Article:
MYTHS AND FACTS ABOUT
YOUNG WOMEN'S VIOLENCE
2006: NEW RESEARCH: More girls are
being arrested, and that's skewing perceptions. "From 1980 to 2003,
the UCR data show that the percentage of girls arrested for assault (combined
figures for aggravated assault and simple assault) rose from 20 percent
to more than 30 percent; the NCVS victimization data show up-and-down swings
over the same period but with the female-to-male percentage of assaults
averaging about 22 percent in both the 1980s and 1990s. The female percentage
was 20 percent in1980 and 19 percent in 2003." READ HERE.
In 1998, the Elizabeth
Fry Society of Calgary reported on their study, Young Women Who Use
Violence. "Alarmed by media reports and politicians who claim that
violence among young women is skyrocketing, we initiated a study conducted
over the summer that looks at the myths and facts around young women's
use of violence. The following myths and facts are presented in the report
and in an accompanying fact sheet."
committed by young women is skyrocketing.
FACT: Female involvement in violent
youth crime is at its lowest level in five years. Male violence
is much more prevalent and, in terms of raw numbers, increasing much more.
(Female violence accounts for 0.007% of all violations under the criminal
code. Young female offenders commit 3.83% of all violent crime.
Increases in female violent crime rate are due to an increase in the reporting
of crime, an increase in the willingness to identify and prosecute, and
the increased female population.)
by young women is becoming more violent.
FACT: Serious violent offences
by young women have gone down in the last 30 years. (Quantitatively,
young women are actually less violent than they were 30 years ago. Serious
violent crime committed by women, as a proportion of all violent crime,
has actually gone down by half from 1965 to 1995. 88% of all female
violent crime is non-sexual simple assault)
Liberation brought about an increase in female violence.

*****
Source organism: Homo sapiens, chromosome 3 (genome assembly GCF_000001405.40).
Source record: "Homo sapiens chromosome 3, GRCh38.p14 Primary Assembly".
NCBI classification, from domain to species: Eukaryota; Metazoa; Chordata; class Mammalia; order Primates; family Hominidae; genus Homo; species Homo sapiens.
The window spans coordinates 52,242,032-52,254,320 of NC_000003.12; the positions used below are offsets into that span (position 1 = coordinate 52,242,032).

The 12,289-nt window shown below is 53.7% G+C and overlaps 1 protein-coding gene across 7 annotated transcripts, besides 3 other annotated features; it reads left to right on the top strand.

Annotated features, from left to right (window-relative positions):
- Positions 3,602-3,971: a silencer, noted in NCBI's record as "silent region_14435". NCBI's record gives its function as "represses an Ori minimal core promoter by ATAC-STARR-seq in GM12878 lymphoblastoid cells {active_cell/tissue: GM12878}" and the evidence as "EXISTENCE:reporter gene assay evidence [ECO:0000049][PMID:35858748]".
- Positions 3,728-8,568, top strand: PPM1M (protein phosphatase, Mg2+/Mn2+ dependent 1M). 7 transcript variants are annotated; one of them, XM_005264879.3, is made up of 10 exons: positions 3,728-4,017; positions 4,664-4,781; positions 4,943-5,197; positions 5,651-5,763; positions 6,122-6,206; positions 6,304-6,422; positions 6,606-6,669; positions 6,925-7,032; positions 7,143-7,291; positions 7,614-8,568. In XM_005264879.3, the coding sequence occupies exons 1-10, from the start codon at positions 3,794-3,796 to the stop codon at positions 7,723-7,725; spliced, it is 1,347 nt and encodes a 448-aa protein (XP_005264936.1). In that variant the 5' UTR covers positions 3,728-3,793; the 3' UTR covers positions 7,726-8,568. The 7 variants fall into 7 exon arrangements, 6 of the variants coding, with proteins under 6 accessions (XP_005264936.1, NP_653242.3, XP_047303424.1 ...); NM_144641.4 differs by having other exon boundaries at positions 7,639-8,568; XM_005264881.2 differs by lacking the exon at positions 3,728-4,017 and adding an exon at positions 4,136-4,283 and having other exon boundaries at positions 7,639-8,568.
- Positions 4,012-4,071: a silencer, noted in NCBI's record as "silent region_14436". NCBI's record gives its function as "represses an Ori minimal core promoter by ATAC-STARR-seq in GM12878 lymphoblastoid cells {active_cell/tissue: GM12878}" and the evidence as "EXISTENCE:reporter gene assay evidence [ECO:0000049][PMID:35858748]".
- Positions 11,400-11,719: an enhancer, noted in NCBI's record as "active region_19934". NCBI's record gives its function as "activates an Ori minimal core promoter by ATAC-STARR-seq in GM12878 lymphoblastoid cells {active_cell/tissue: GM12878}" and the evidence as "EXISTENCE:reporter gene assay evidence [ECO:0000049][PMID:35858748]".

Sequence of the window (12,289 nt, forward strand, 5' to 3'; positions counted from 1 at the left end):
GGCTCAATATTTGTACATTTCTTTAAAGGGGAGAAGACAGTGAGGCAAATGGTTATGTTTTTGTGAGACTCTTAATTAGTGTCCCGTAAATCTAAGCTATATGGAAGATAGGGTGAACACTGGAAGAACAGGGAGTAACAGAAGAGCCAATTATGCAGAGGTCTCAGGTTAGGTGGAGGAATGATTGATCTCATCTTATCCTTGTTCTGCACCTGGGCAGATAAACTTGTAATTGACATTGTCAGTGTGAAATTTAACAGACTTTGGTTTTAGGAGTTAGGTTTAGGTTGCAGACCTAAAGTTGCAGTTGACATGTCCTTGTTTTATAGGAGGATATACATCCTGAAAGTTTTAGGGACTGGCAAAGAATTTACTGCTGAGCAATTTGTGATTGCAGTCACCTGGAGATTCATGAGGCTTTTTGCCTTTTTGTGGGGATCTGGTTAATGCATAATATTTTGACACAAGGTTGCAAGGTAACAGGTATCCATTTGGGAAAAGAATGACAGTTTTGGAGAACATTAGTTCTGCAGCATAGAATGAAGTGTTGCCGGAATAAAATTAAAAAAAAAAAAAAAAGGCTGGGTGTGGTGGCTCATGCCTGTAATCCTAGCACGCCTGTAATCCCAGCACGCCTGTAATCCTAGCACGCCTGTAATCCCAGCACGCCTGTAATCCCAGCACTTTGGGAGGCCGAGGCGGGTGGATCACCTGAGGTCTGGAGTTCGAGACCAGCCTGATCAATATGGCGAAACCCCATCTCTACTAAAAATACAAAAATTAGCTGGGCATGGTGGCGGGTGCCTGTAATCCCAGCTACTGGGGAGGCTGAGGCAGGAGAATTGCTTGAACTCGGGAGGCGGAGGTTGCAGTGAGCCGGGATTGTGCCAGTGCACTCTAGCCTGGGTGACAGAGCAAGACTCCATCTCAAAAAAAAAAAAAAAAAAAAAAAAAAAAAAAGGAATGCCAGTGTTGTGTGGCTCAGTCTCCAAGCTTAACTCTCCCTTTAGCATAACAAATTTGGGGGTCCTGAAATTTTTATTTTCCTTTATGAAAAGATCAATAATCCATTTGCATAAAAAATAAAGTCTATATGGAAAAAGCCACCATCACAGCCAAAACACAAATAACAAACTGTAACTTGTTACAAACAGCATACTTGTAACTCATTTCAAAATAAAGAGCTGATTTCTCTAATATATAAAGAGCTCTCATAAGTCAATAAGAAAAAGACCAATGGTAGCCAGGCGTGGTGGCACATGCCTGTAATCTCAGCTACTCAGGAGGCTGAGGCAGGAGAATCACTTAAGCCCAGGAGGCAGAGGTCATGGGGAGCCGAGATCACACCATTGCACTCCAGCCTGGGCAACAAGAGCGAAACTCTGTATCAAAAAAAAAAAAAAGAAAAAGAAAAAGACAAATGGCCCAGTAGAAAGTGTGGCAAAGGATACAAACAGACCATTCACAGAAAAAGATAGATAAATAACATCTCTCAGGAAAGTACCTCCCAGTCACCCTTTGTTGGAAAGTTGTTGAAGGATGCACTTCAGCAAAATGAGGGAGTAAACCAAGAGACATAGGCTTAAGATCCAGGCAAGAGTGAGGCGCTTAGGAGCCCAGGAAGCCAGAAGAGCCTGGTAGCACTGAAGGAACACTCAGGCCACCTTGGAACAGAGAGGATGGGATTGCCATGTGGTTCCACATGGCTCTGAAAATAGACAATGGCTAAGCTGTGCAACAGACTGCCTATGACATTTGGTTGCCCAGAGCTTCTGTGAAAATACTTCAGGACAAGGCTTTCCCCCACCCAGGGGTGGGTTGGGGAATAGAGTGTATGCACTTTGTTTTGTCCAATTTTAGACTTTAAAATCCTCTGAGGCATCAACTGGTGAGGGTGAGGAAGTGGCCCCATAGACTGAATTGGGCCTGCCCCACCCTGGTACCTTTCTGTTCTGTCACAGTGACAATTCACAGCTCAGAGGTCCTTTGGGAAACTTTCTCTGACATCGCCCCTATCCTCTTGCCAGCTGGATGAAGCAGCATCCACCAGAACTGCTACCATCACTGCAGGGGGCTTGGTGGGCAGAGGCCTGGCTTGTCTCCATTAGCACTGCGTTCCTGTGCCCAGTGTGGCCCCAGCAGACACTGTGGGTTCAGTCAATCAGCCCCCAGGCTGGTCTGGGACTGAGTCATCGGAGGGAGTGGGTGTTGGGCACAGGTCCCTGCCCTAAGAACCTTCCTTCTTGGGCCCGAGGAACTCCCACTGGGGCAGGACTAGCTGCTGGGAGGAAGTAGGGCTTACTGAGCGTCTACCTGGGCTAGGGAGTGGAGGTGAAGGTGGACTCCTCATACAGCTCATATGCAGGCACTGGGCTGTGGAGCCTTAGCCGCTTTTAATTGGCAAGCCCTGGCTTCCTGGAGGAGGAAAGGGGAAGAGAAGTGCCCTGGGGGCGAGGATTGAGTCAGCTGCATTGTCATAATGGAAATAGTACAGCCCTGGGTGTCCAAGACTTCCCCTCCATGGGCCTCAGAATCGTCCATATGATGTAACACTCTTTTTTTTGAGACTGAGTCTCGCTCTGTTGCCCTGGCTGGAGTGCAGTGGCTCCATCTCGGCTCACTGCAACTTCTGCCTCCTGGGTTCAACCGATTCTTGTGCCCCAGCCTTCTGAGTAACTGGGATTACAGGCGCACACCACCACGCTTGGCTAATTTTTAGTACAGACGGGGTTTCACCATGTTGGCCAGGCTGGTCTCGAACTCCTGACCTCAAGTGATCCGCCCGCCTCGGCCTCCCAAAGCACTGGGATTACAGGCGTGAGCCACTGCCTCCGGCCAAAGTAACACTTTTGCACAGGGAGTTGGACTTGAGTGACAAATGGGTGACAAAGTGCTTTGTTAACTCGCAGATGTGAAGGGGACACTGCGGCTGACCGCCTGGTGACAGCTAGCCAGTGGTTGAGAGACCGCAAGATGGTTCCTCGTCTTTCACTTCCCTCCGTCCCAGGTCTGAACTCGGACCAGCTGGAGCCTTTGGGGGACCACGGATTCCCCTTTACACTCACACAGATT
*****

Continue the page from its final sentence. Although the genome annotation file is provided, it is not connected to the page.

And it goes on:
FACT: This belief is part of a
backlash. Women's struggle for equality has not yet been realised
and is certainly not reflected in the lifestyles or behaviour of women
who use violence. (Women who use violence are marginalized. Than
have suffered a history of abuse and likely emulate their abusers and abuse
themselves. The language of gender equality has been appropriated
by the mainstream and used to facilitate this backlash. Incidences
involving young women are being handled more formally now. If women
want equality, as far as the enforcement of criminal justice is concerned,
they've got it!)
is not appropriate for girls to use violence; aggression is a male characteristic.
When girls use violence they are acting like boys.
FACT: No gender has a monopoly
on a human emotion. It is unhealthy to restrict the range of
emotions young women may feel. (The female gender roles deny the
use of anger, yet it is a powerful and potentially useful emotion.
A lack of acceptable ways to express anger and aggression result in the
internalization of anger and rampant self harm. 50 - 100% of young
women at risk engage in self injuring behaviour.)
parenting, meaning working mothers and lack of discipline, cause young
women to use violence.
FACT: Working mothers do not cause
young women to use violence. Histories of abuse, most often by men
do. (Studies have found young women from homes with working mothers
are no more likely to use violence than those who are not. Most women
who use violence experienced abuse in the home. 24% of young women
who use violence have been sexually abused. Violence by young women is
often used to prevent further victimization. Young women who know
the reality of abuse may find that a good offense is often the best defense.)
is a gang problem with young women.
FACT: There is not a gang problem
with young women. (There is an extremely low level of organized
gang activity in Calgary. Youth from racially visible groups and
lower income homes are more likely to be labeled a gang without merit.
If young women do experience gangs it is usually as a victim within
a male gang.)
above information comes from the fact sheet which is based on the research
project on Young Women Who Use Violence, by Heather Schramm of the Elizabeth
Fry Society of Calgary, 1998.
are available from the Elizabeth Fry Society of Calgary, Suite 650, 1010
- 1st Street S.W., Calgary, Alberta, T2R 1K4.
from this project may be reproduced only if properly cited. The e-mail
address for E. Fry is firstname.lastname@example.org. Inquiries should be directed
to Pam Krause, Brenda Wadey or Anne McGrath, email@example.com
causes of young women's violence are unknown.
FACT: We know what the risk factors
are: extreme poverty, abuse, emotional abandonment, harsh punishments,
lax parenting monitoring, learning disabilities. Another consistent corollary
is girls' enduring a long separation from their mothers in early childhood.
Girls Rarely Receive the Help They Need,
by Michele Landsberg TORONTO
STAR Jan.19, 2002. p.L1